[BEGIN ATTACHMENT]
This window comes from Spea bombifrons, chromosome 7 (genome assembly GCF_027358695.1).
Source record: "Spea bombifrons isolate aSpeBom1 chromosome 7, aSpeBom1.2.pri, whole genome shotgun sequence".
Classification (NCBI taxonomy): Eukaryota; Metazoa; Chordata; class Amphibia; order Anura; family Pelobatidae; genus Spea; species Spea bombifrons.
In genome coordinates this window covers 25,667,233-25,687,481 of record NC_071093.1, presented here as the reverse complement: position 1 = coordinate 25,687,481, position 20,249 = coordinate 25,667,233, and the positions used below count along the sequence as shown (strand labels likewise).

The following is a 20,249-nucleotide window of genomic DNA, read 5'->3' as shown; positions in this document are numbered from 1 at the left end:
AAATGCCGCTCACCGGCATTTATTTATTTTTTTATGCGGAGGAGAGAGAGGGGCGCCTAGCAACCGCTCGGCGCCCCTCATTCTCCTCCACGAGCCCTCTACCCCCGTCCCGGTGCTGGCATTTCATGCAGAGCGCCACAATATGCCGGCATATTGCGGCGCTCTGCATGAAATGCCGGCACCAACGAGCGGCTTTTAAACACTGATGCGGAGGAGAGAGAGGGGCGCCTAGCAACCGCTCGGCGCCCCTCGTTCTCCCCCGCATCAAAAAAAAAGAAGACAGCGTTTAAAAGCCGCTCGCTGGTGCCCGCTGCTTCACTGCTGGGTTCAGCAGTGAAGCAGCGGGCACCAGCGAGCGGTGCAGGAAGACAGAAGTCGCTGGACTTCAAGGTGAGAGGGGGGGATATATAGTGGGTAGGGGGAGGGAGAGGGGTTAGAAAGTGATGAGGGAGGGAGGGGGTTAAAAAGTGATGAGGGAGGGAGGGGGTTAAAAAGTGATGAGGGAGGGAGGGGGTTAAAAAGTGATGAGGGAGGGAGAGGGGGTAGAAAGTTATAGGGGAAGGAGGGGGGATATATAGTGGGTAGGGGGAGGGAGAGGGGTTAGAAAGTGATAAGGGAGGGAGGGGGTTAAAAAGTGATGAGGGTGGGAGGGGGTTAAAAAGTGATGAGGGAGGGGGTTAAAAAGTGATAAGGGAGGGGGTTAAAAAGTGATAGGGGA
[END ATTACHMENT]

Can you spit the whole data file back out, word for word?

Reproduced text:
This window comes from Spea bombifrons, chromosome 7 (genome assembly GCF_027358695.1).
Source record: "Spea bombifrons isolate aSpeBom1 chromosome 7, aSpeBom1.2.pri, whole genome shotgun sequence".
Classification (NCBI taxonomy): Eukaryota; Metazoa; Chordata; class Amphibia; order Anura; family Pelobatidae; genus Spea; species Spea bombifrons.
In genome coordinates this window covers 25,667,233-25,687,481 of record NC_071093.1, presented here as the reverse complement: position 1 = coordinate 25,687,481, position 20,249 = coordinate 25,667,233, and the positions used below count along the sequence as shown (strand labels likewise).

The following is a 20,249-nucleotide window of genomic DNA, read 5'->3' as shown; positions in this document are numbered from 1 at the left end:
AAATGCCGCTCACCGGCATTTATTTATTTTTTTATGCGGAGGAGAGAGAGGGGCGCCTAGCAACCGCTCGGCGCCCCTCATTCTCCTCCACGAGCCCTCTACCCCCGTCCCGGTGCTGGCATTTCATGCAGAGCGCCACAATATGCCGGCATATTGCGGCGCTCTGCATGAAATGCCGGCACCAACGAGCGGCTTTTAAACACTGATGCGGAGGAGAGAGAGGGGCGCCTAGCAACCGCTCGGCGCCCCTCGTTCTCCCCCGCATCAAAAAAAAAGAAGACAGCGTTTAAAAGCCGCTCGCTGGTGCCCGCTGCTTCACTGCTGGGTTCAGCAGTGAAGCAGCGGGCACCAGCGAGCGGTGCAGGAAGACAGAAGTCGCTGGACTTCAAGGTGAGAGGGGGGGATATATAGTGGGTAGGGGGAGGGAGAGGGGTTAGAAAGTGATGAGGGAGGGAGGGGGTTAAAAAGTGATGAGGGAGGGAGGGGGTTAAAAAGTGATGAGGGAGGGAGGGGGTTAAAAAGTGATGAGGGAGGGAGAGGGGGTAGAAAGTTATAGGGGAAGGAGGGGGGATATATAGTGGGTAGGGGGAGGGAGAGGGGTTAGAAAGTGATAAGGGAGGGAGGGGGTTAAAAAGTGATGAGGGTGGGAGGGGGTTAAAAAGTGATGAGGGAGGGGGTTAAAAAGTGATAAGGGAGGGGGTTAAAAAGTGATAGGGGA